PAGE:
Vincent

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First heard the song in class back in junior high school. It was during an English class but I can’t remember how it came to be included in the lesson. Yet the song was so impactful and I knew it was sung by its songwriter, Don Mclean and immediately after school that afternoon, I went running to all music stores to search for the album. I did not make it in the first attempt but eventually, somehow, I was able to find it after some hard work. And the song has been imprinted in my mind since. Later in my senior high school days, I came to know a little about the Western Art History and was first introduced to a great artist whom my teacher admires. He was nonetheless the great Vincent Van Gogh. You can imagine the joy I have had when the song and to whom it was written for finally made sense to me. And though I love other artists like Picasso and Monet, Matisse and Klimt, Van Gogh remains one special person to me.

This exhibition claims to be of the largest scale outside Holland and many important pieces were revealed right before my eyes. Yet I was searching high and low for my first Van Gogh paintings, the Sunflower or The Starry Night and of course they weren’t there. Looking at his paintings, I couldn’t help asking the question how did he gain such popularity and admiration when he may not be as skilful as Picasso or that his impressionistic mood can’t really be compared to Monet’s masterpieces. So is it just his sorrowful life and premature death? Or is it because of his thick paint brush strokes? Then I saw the brush strokes that always suggest movement such as the rays of the sun and in the painting, The country road in Provence by night, every single stroke or brush may also depict the varying tones of colors and the change in the light. Sometimes just by slapping a different color onto the backdrop of the canvas will bring about a 3-dimensional effect and pieces such as Sorrow and the Sorrowful old man (at eternity’s gate) are just some examples of how his paintings can move you with simple yet sincere brush strokes.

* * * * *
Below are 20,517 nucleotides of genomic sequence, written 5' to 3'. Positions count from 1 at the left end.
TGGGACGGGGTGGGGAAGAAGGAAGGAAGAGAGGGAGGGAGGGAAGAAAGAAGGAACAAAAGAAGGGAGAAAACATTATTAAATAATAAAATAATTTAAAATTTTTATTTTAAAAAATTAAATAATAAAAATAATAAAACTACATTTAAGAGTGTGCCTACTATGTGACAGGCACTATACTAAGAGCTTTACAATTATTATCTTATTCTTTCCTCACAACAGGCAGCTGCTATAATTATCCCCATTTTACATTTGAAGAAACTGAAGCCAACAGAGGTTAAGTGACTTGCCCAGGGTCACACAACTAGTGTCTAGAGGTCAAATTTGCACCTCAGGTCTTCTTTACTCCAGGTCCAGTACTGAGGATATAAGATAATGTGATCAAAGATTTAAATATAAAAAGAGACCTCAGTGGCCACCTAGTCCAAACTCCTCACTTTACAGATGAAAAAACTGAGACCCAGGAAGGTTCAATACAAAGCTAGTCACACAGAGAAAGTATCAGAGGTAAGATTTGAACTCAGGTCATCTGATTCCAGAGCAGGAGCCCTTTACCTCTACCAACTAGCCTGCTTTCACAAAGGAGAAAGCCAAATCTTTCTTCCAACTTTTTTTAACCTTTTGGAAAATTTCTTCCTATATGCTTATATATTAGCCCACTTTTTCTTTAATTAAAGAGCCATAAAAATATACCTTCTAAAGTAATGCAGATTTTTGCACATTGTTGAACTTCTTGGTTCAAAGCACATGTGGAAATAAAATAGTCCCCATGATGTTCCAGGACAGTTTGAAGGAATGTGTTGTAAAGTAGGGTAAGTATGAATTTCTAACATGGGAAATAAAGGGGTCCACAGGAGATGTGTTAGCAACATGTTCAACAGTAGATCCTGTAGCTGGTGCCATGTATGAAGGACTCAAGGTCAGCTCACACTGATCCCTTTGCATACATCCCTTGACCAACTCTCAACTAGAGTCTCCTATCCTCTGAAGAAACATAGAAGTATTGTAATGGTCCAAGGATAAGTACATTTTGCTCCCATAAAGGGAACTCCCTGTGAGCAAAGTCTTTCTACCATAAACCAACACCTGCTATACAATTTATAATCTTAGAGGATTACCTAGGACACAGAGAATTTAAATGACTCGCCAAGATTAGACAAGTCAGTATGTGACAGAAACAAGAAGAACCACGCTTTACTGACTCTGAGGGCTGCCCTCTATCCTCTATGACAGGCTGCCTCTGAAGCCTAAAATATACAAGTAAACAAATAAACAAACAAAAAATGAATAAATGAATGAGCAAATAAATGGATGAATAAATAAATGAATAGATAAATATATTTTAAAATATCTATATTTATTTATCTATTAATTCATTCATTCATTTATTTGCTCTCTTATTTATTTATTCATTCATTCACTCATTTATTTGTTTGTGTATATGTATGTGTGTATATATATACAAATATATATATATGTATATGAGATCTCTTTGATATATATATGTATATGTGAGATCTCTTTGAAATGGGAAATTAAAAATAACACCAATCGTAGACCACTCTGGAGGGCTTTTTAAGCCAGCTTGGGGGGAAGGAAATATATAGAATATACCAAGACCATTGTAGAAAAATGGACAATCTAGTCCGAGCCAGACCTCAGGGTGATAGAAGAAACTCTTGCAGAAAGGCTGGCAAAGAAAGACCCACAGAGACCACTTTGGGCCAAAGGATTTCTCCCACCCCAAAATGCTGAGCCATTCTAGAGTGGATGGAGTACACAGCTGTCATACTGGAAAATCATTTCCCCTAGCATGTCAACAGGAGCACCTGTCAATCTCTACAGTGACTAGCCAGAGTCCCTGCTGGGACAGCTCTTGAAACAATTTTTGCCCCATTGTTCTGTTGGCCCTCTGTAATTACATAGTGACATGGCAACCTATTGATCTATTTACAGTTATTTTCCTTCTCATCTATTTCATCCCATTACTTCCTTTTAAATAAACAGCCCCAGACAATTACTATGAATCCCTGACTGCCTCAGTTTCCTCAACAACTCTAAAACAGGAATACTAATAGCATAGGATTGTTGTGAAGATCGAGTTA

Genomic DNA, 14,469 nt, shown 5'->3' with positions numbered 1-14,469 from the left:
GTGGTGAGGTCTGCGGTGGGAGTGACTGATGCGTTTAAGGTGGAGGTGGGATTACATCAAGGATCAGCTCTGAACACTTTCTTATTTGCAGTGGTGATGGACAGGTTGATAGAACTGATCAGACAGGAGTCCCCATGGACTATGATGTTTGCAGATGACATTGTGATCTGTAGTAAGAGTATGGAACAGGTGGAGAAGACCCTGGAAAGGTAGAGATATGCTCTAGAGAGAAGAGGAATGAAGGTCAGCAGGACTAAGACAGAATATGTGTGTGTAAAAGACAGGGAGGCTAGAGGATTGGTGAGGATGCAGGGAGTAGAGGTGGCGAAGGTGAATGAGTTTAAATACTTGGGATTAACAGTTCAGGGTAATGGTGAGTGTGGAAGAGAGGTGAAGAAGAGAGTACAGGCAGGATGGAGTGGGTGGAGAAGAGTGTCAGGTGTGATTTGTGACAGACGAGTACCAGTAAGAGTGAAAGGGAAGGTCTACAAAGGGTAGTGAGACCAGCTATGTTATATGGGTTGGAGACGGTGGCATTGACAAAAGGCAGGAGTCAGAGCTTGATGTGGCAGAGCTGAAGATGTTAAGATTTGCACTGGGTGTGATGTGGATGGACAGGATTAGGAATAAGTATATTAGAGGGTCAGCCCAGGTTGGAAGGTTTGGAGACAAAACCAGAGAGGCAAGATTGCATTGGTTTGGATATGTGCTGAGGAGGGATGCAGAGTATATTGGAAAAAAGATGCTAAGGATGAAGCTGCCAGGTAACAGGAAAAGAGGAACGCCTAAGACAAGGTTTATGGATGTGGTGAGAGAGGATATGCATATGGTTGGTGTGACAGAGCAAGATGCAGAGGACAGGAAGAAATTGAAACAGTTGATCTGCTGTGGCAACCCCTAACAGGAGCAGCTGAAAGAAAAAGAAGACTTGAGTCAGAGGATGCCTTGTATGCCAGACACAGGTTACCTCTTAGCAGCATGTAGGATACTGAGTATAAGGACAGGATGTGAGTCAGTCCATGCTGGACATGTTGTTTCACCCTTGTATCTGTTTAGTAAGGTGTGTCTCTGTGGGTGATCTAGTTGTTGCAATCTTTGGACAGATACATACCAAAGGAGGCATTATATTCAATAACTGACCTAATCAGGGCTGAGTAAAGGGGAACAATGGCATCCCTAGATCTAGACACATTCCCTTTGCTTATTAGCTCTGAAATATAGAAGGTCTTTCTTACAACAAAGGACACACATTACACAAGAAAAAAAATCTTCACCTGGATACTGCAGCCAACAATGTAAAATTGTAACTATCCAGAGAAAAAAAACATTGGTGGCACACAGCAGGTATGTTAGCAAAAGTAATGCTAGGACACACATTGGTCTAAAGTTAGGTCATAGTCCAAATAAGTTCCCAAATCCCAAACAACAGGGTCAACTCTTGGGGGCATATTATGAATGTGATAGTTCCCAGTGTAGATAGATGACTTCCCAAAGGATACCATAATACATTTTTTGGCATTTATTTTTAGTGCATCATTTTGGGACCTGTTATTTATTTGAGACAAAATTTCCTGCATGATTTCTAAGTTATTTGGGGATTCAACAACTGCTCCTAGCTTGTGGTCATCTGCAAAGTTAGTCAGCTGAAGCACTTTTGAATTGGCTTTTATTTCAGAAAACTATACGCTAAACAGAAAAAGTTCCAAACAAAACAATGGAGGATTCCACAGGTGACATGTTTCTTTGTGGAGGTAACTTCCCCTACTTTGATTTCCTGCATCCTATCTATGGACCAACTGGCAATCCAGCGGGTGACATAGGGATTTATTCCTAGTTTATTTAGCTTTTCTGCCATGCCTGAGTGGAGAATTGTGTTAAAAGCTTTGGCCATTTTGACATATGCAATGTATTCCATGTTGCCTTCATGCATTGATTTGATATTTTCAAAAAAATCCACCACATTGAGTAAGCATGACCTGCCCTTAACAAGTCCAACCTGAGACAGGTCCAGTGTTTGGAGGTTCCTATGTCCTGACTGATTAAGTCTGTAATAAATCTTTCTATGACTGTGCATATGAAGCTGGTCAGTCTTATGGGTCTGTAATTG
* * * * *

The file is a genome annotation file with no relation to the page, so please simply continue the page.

To be true, it’s still his life and personality that make him special to me. And the song that went…for they couldn not love you, but still your love was true…I remembered listening to it years after my first encounter after a glass of long island tea and someone just said it softly to my ears,  “Vincent”…That happened too, on a starry starry night. 

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Posted in Art

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